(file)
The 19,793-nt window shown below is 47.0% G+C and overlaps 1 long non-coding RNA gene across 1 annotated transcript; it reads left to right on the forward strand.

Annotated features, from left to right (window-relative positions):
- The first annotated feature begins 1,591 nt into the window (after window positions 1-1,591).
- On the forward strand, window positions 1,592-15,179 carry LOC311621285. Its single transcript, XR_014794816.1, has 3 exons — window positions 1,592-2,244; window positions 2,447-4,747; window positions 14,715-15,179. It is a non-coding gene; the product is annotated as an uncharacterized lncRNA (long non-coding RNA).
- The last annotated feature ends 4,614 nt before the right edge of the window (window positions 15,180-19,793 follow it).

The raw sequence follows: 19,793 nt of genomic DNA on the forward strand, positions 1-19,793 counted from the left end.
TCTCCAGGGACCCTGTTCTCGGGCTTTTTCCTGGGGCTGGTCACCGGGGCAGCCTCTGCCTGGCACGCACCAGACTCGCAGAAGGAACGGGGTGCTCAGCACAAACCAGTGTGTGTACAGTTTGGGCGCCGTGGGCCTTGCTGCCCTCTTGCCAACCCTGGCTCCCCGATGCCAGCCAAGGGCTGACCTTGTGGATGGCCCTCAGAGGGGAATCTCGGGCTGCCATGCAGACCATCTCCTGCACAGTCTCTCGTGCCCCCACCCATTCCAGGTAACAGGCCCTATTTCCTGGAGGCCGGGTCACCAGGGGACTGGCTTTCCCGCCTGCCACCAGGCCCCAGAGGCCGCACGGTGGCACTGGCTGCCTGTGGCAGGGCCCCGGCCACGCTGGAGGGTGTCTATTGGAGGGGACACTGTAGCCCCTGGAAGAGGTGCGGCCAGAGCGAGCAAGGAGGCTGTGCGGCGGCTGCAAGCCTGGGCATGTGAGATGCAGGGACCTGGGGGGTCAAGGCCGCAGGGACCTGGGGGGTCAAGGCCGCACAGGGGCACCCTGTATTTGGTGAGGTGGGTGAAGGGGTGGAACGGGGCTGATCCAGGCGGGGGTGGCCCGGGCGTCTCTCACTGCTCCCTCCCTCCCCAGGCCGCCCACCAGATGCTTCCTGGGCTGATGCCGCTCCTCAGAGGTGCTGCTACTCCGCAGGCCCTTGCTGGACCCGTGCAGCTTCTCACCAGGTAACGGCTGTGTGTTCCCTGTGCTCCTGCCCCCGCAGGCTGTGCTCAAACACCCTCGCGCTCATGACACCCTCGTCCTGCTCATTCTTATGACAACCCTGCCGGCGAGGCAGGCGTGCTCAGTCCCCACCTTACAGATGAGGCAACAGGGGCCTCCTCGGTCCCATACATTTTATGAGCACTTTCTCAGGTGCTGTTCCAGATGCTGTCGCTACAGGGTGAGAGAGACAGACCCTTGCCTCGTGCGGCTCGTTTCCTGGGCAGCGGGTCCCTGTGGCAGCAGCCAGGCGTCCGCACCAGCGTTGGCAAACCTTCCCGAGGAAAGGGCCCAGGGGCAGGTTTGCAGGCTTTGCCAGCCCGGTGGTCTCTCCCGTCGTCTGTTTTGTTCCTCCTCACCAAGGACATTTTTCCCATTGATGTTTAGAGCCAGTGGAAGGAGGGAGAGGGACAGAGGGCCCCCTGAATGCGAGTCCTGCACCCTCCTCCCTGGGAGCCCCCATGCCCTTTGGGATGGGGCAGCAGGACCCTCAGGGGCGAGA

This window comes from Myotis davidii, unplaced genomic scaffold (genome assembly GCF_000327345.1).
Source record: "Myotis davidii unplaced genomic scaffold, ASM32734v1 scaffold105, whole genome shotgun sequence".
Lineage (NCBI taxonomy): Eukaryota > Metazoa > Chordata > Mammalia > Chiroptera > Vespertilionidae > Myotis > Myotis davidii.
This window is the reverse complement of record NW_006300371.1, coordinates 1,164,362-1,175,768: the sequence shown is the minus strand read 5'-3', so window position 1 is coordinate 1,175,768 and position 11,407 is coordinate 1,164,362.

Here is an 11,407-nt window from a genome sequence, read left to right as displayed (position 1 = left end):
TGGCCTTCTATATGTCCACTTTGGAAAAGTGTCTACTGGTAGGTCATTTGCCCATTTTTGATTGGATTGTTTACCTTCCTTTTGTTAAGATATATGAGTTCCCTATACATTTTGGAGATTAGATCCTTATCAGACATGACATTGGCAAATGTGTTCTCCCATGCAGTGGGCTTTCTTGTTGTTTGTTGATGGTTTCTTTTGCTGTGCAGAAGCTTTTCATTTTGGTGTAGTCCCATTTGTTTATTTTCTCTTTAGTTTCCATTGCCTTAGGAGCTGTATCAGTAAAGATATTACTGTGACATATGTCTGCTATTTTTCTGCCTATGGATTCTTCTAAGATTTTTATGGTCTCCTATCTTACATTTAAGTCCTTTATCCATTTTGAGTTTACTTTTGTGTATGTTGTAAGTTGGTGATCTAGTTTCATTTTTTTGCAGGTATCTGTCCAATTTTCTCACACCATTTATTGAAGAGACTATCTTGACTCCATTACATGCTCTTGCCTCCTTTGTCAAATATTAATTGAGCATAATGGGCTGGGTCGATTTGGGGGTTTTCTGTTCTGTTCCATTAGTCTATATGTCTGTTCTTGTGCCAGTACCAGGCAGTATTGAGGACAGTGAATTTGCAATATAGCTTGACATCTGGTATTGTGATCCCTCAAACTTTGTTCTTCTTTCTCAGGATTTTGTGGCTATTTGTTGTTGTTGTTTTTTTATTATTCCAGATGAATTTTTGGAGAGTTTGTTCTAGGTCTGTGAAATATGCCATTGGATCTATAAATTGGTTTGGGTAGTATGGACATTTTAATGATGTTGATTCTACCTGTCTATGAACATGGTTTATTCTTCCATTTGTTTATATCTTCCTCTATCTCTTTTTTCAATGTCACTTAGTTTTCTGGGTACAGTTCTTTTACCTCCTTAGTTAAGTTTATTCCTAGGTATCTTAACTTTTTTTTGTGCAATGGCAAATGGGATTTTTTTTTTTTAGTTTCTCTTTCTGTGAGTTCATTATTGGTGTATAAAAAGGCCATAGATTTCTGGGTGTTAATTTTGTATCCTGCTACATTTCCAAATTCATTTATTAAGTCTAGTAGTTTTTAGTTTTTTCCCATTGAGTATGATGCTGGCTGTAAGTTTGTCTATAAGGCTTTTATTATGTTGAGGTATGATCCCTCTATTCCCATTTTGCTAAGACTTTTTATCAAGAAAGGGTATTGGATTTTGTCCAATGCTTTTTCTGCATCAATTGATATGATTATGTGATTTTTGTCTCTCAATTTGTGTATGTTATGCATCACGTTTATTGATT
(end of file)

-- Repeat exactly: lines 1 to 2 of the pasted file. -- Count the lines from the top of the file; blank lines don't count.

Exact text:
The 19,793-nt window shown below is 47.0% G+C and overlaps 1 long non-coding RNA gene across 1 annotated transcript; it reads left to right on the forward strand.

Annotated features, from left to right (window-relative positions):